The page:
This is better, but it is still question-begging - the variation of an object along its temporal dimension, on a tenseless, perdurantist view just is the changing of the object. The perdurantist does not repudiate change, they give an account of it. Dummett misses the point here entirely. He continues:

This image is misconceived. Consider a description of other hypertubes, whose axes lie along a spatial dimension. To us these would appear long, very short-lived objects; if we learned that a different consciousness attached to each segment of one of the tubes, we should regard them as strings of distinct creatures. But if we were told that a different consciousness attached to each cross-section of such a tube at an angle orthogonal to its axis, and that the different consciousnesses varied continuously, we could make nothing of this at all.

It's not clear who the "we" is here (Van Inwagen and Dummet perhaps?), for quite a few people seem to be able to make sense of such things. Such a thing may be impossible, but it certainly seems intelligible or conceivable in a pretty strong sense. As we will see elsewhere, Dummett seems to like to think that if some view is contrary to a deeply entrenched belief of his, it must be unintelligible. Forget the fact that lots of other people seem to find it the opposite - or even to find that the denial of the perdurantist view is unintelligible itself!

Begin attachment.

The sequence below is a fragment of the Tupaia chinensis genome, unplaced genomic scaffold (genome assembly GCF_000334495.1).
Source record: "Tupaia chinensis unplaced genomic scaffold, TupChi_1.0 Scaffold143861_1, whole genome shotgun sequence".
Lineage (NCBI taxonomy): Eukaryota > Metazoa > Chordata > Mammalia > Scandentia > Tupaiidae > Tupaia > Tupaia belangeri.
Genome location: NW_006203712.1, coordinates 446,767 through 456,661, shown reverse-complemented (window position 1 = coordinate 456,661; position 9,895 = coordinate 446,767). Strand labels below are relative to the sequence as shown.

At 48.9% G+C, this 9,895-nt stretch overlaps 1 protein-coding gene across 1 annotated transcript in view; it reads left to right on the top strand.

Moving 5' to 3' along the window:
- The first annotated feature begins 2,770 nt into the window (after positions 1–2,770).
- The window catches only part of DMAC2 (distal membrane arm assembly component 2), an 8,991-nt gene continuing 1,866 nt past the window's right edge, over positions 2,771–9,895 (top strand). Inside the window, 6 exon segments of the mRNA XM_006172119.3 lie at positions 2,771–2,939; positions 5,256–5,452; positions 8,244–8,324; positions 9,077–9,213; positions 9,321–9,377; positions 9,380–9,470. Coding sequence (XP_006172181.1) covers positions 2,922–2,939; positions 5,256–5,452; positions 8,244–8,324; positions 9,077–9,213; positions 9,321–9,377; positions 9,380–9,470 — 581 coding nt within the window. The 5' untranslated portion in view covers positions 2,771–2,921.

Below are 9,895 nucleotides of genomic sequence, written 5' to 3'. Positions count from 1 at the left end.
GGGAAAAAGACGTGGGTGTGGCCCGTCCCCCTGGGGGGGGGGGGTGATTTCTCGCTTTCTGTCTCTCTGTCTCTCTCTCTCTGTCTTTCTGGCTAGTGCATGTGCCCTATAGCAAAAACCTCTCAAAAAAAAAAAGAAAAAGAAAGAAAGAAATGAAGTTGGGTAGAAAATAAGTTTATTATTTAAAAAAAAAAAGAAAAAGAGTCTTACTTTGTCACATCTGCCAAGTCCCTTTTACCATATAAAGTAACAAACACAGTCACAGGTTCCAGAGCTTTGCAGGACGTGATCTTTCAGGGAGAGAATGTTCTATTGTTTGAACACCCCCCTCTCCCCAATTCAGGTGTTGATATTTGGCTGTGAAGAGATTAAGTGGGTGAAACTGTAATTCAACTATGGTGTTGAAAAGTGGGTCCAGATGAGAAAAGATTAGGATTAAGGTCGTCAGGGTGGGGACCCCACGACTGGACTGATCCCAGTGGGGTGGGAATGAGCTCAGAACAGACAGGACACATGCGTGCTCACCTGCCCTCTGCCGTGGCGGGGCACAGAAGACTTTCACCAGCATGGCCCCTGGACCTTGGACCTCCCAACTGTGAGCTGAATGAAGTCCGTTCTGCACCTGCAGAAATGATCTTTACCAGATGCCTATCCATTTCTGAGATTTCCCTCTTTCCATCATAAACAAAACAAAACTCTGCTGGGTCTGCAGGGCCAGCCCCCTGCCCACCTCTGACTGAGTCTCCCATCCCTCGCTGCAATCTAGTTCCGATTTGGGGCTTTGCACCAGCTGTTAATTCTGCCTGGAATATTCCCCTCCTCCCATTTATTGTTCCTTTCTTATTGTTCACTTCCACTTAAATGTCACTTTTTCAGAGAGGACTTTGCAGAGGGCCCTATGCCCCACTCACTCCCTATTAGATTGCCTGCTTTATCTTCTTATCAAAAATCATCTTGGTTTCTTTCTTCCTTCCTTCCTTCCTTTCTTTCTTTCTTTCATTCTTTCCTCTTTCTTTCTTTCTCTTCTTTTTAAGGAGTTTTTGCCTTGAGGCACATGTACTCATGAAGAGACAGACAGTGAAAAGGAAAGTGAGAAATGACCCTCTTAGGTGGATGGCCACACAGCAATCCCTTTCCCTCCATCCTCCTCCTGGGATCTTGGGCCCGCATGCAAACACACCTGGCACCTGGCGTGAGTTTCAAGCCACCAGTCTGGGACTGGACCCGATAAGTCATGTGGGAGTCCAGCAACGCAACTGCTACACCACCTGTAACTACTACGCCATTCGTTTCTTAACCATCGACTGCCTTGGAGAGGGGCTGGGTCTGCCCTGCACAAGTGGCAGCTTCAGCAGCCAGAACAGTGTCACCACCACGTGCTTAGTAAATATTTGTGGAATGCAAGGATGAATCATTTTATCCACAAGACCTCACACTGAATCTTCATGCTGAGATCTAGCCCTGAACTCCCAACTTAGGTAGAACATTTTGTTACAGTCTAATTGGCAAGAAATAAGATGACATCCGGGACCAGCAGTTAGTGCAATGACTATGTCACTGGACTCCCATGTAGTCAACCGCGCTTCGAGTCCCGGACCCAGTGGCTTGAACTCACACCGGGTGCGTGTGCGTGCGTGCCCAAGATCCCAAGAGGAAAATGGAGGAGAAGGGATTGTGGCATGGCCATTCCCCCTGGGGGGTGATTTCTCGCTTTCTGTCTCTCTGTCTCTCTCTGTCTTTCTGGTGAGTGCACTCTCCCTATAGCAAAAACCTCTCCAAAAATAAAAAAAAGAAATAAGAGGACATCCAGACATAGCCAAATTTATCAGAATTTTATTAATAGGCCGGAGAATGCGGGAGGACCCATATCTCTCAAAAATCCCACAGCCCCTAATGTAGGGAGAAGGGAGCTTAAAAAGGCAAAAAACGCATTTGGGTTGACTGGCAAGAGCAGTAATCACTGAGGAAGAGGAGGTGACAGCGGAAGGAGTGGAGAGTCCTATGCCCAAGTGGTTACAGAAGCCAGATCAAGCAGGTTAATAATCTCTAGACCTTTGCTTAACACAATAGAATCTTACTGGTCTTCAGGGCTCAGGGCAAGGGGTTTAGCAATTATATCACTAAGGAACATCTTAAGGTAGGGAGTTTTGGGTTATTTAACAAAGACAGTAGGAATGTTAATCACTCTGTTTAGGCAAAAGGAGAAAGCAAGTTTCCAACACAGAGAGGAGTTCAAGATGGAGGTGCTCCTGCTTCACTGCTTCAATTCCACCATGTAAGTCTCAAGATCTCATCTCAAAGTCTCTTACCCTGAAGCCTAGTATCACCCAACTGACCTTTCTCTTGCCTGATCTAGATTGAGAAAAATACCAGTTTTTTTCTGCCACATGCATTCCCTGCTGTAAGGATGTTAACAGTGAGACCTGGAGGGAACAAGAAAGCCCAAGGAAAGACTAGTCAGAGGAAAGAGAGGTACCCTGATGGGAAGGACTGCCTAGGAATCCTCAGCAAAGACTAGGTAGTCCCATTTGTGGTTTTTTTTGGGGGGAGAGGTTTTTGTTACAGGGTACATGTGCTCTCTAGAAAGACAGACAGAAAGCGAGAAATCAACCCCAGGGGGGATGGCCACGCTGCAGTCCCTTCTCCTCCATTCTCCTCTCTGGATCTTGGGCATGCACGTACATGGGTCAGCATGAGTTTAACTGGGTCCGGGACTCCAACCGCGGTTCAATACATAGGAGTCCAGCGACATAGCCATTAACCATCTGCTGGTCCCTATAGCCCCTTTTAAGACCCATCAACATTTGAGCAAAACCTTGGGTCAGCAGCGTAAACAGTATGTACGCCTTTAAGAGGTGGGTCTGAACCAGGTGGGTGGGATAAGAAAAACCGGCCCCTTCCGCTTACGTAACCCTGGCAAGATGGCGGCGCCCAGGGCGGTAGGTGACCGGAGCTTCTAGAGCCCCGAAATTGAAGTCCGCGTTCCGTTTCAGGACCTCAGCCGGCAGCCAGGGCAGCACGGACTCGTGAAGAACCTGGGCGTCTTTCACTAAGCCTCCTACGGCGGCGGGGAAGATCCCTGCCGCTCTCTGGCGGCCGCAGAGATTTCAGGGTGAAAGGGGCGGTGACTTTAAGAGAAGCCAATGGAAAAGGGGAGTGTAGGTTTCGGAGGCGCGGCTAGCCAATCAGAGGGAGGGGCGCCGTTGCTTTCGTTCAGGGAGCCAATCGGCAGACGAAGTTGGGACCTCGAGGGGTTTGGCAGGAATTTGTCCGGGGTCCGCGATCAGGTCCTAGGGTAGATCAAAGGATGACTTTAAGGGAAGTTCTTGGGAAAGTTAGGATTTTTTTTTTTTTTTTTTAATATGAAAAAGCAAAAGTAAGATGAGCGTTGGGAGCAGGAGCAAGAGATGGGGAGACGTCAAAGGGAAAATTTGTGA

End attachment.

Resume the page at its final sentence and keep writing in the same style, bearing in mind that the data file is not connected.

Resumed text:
Another less than stellar paragraph comes a few pages later, where Dummett writes:

Why should truth be explained in terms of knowledge? The question is whether it is possible to swallow the conception of a reality existing in utter independence of its being apprehended. [...] My question is whether it is intelligible to suppose that the universe might have been devoid of sentient creatures throughout its existence. What would be the difference between the existence of such a universe and there being no universe at all? To express the question theologically, could God have created a universe devoid of sentient creatures throughout its existence? What would be the difference between God's creating such a universe and his merely conceiving of such a universe without bringing it into existence? What difference would its existence make? It seems to me that the existence of a universe from which sentience was perpetually absent is an unintelligible fantasy. What exists is what can be known to exist. What is true is what can be known to be true. Reality is the totality of what can be experienced by sentient creatures and what can be known by intelligent ones.

It's not really clear here why we should take any of this seriously at all. This is all not so much argument as much as dogmatic assertion of Dummett's own crazy views. Of course, if one is already completely convinced of an antirealist view and think that such a view is necessarily true, one will likely find the scenario discussed here unintelligible. But that shows absolutely nothing. I could also hold crazy views about other things such that a very plausible view will then seem to me to be unintelligible. But that doesn't make the latter fact any evidence for my view - rather, it presupposes it. This is a particular example of how, unchecked, some badly formed intuitions and a lot of stubborness can snowball and lead one into incredibly implausible views. After all, many people will find the impossibility of Dummett's scenario unintelligible. After all, we normally do not think that the existence of stars or the wider universe is somehow dependent on us. That seems just as crazy (more, in fact) as the denial of the reality of the past that Dummett is so eager to escape from.